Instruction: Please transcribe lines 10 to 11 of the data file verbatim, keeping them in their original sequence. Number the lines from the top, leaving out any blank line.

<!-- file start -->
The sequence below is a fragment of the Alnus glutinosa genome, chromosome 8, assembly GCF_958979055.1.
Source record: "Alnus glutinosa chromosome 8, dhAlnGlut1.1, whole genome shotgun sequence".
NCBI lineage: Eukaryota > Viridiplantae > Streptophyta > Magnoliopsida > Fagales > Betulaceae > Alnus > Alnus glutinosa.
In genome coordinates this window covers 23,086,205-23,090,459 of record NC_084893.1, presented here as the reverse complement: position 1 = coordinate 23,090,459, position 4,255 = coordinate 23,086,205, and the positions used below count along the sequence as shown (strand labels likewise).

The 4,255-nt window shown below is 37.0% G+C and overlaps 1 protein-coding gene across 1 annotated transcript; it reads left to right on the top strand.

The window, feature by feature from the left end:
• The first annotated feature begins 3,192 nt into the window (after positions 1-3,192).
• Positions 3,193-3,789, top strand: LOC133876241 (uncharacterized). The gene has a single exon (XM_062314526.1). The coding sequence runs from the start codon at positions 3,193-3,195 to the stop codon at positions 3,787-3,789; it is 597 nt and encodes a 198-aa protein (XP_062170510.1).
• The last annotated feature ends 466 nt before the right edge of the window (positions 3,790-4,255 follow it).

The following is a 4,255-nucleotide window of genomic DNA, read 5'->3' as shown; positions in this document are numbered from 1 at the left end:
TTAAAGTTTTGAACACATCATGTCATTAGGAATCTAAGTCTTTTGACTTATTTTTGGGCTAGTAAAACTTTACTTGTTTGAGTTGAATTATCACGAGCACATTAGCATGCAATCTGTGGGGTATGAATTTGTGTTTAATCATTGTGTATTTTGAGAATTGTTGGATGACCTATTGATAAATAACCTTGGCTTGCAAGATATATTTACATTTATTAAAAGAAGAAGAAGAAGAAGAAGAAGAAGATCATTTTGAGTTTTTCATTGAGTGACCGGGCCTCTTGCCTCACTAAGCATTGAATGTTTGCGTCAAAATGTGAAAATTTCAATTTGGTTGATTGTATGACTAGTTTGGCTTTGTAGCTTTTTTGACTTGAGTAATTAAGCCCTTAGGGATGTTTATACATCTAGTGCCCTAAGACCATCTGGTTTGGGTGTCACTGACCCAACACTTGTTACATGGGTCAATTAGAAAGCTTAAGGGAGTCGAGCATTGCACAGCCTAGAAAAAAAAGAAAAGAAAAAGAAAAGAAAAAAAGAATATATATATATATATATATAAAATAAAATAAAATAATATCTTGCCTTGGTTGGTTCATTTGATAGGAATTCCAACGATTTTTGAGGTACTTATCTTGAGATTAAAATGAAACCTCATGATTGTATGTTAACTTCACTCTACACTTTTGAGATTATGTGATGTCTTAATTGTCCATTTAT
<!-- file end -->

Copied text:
The following is a 4,255-nucleotide window of genomic DNA, read 5'->3' as shown; positions in this document are numbered from 1 at the left end:
TTAAAGTTTTGAACACATCATGTCATTAGGAATCTAAGTCTTTTGACTTATTTTTGGGCTAGTAAAACTTTACTTGTTTGAGTTGAATTATCACGAGCACATTAGCATGCAATCTGTGGGGTATGAATTTGTGTTTAATCATTGTGTATTTTGAGAATTGTTGGATGACCTATTGATAAATAACCTTGGCTTGCAAGATATATTTACATTTATTAAAAGAAGAAGAAGAAGAAGAAGAAGAAGATCATTTTGAGTTTTTCATTGAGTGACCGGGCCTCTTGCCTCACTAAGCATTGAATGTTTGCGTCAAAATGTGAAAATTTCAATTTGGTTGATTGTATGACTAGTTTGGCTTTGTAGCTTTTTTGACTTGAGTAATTAAGCCCTTAGGGATGTTTATACATCTAGTGCCCTAAGACCATCTGGTTTGGGTGTCACTGACCCAACACTTGTTACATGGGTCAATTAGAAAGCTTAAGGGAGTCGAGCATTGCACAGCCTAGAAAAAAAAGAAAAGAAAAAGAAAAGAAAAAAAGAATATATATATATATATATATAAAATAAAATAAAATAATATCTTGCCTTGGTTGGTTCATTTGATAGGAATTCCAACGATTTTTGAGGTACTTATCTTGAGATTAAAATGAAACCTCATGATTGTATGTTAACTTCACTCTACACTTTTGAGATTATGTGATGTCTTAATTGTCCATTTAT